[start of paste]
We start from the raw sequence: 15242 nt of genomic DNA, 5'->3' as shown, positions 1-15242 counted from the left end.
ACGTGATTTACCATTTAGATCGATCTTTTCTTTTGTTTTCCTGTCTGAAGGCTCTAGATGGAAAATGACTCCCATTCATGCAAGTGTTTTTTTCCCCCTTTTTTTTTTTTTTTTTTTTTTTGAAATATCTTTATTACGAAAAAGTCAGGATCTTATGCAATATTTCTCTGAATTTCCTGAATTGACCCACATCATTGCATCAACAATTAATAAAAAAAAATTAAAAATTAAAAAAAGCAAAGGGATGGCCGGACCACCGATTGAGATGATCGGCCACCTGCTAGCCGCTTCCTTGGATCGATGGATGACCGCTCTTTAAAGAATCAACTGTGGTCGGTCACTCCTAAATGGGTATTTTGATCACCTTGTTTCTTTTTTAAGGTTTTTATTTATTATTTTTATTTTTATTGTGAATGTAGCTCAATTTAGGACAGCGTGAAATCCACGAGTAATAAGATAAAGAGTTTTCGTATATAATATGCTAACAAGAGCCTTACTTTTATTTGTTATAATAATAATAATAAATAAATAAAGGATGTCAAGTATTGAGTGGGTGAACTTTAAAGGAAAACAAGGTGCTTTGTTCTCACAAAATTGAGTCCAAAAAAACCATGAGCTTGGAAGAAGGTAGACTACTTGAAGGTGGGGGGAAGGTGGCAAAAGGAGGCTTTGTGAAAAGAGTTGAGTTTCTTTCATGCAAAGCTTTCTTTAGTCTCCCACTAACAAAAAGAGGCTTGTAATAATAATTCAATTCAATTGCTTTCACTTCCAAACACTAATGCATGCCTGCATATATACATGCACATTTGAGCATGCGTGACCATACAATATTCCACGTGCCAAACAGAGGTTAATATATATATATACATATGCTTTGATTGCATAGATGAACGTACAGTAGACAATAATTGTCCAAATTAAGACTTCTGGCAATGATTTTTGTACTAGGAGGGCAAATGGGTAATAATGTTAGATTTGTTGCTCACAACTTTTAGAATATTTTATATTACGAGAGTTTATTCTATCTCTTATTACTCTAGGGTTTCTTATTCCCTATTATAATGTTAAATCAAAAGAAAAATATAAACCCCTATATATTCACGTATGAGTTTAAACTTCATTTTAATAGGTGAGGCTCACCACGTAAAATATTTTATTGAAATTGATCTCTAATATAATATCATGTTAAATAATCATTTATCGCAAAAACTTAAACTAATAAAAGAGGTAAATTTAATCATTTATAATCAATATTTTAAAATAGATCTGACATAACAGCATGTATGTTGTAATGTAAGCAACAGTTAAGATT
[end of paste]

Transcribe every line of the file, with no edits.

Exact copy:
We start from the raw sequence: 15242 nt of genomic DNA, 5'->3' as shown, positions 1-15242 counted from the left end.
ACGTGATTTACCATTTAGATCGATCTTTTCTTTTGTTTTCCTGTCTGAAGGCTCTAGATGGAAAATGACTCCCATTCATGCAAGTGTTTTTTTCCCCCTTTTTTTTTTTTTTTTTTTTTTTGAAATATCTTTATTACGAAAAAGTCAGGATCTTATGCAATATTTCTCTGAATTTCCTGAATTGACCCACATCATTGCATCAACAATTAATAAAAAAAAATTAAAAATTAAAAAAAGCAAAGGGATGGCCGGACCACCGATTGAGATGATCGGCCACCTGCTAGCCGCTTCCTTGGATCGATGGATGACCGCTCTTTAAAGAATCAACTGTGGTCGGTCACTCCTAAATGGGTATTTTGATCACCTTGTTTCTTTTTTAAGGTTTTTATTTATTATTTTTATTTTTATTGTGAATGTAGCTCAATTTAGGACAGCGTGAAATCCACGAGTAATAAGATAAAGAGTTTTCGTATATAATATGCTAACAAGAGCCTTACTTTTATTTGTTATAATAATAATAATAAATAAATAAAGGATGTCAAGTATTGAGTGGGTGAACTTTAAAGGAAAACAAGGTGCTTTGTTCTCACAAAATTGAGTCCAAAAAAACCATGAGCTTGGAAGAAGGTAGACTACTTGAAGGTGGGGGGAAGGTGGCAAAAGGAGGCTTTGTGAAAAGAGTTGAGTTTCTTTCATGCAAAGCTTTCTTTAGTCTCCCACTAACAAAAAGAGGCTTGTAATAATAATTCAATTCAATTGCTTTCACTTCCAAACACTAATGCATGCCTGCATATATACATGCACATTTGAGCATGCGTGACCATACAATATTCCACGTGCCAAACAGAGGTTAATATATATATATACATATGCTTTGATTGCATAGATGAACGTACAGTAGACAATAATTGTCCAAATTAAGACTTCTGGCAATGATTTTTGTACTAGGAGGGCAAATGGGTAATAATGTTAGATTTGTTGCTCACAACTTTTAGAATATTTTATATTACGAGAGTTTATTCTATCTCTTATTACTCTAGGGTTTCTTATTCCCTATTATAATGTTAAATCAAAAGAAAAATATAAACCCCTATATATTCACGTATGAGTTTAAACTTCATTTTAATAGGTGAGGCTCACCACGTAAAATATTTTATTGAAATTGATCTCTAATATAATATCATGTTAAATAATCATTTATCGCAAAAACTTAAACTAATAAAAGAGGTAAATTTAATCATTTATAATCAATATTTTAAAATAGATCTGACATAACAGCATGTATGTTGTAATGTAAGCAACAGTTAAGATT